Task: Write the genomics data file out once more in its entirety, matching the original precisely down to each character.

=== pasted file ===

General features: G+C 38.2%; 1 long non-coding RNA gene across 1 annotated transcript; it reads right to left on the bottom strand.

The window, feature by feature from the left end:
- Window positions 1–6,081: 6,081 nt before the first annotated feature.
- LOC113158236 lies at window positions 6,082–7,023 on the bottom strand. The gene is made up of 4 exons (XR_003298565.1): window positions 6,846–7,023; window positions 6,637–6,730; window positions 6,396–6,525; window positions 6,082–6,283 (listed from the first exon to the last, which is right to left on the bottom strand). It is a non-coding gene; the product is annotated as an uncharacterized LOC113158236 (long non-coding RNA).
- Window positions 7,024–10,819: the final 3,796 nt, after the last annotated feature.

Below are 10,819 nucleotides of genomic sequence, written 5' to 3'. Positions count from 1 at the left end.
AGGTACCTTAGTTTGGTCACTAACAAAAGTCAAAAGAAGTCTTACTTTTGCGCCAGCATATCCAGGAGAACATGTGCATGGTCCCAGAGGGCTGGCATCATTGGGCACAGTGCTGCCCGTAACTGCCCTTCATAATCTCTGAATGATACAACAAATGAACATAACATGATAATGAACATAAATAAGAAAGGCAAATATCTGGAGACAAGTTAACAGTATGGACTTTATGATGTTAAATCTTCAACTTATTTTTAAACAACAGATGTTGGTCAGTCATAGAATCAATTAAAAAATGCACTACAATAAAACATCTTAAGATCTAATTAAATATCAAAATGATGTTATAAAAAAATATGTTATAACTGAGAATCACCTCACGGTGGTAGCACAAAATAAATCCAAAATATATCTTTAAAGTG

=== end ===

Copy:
General features: G+C 38.2%; 1 long non-coding RNA gene across 1 annotated transcript; it reads right to left on the bottom strand.

The window, feature by feature from the left end:
- Window positions 1–6,081: 6,081 nt before the first annotated feature.
- LOC113158236 lies at window positions 6,082–7,023 on the bottom strand. The gene is made up of 4 exons (XR_003298565.1): window positions 6,846–7,023; window positions 6,637–6,730; window positions 6,396–6,525; window positions 6,082–6,283 (listed from the first exon to the last, which is right to left on the bottom strand). It is a non-coding gene; the product is annotated as an uncharacterized LOC113158236 (long non-coding RNA).
- Window positions 7,024–10,819: the final 3,796 nt, after the last annotated feature.

Below are 10,819 nucleotides of genomic sequence, written 5' to 3'. Positions count from 1 at the left end.
AGGTACCTTAGTTTGGTCACTAACAAAAGTCAAAAGAAGTCTTACTTTTGCGCCAGCATATCCAGGAGAACATGTGCATGGTCCCAGAGGGCTGGCATCATTGGGCACAGTGCTGCCCGTAACTGCCCTTCATAATCTCTGAATGATACAACAAATGAACATAACATGATAATGAACATAAATAAGAAAGGCAAATATCTGGAGACAAGTTAACAGTATGGACTTTATGATGTTAAATCTTCAACTTATTTTTAAACAACAGATGTTGGTCAGTCATAGAATCAATTAAAAAATGCACTACAATAAAACATCTTAAGATCTAATTAAATATCAAAATGATGTTATAAAAAAATATGTTATAACTGAGAATCACCTCACGGTGGTAGCACAAAATAAATCCAAAATATATCTTTAAAGTG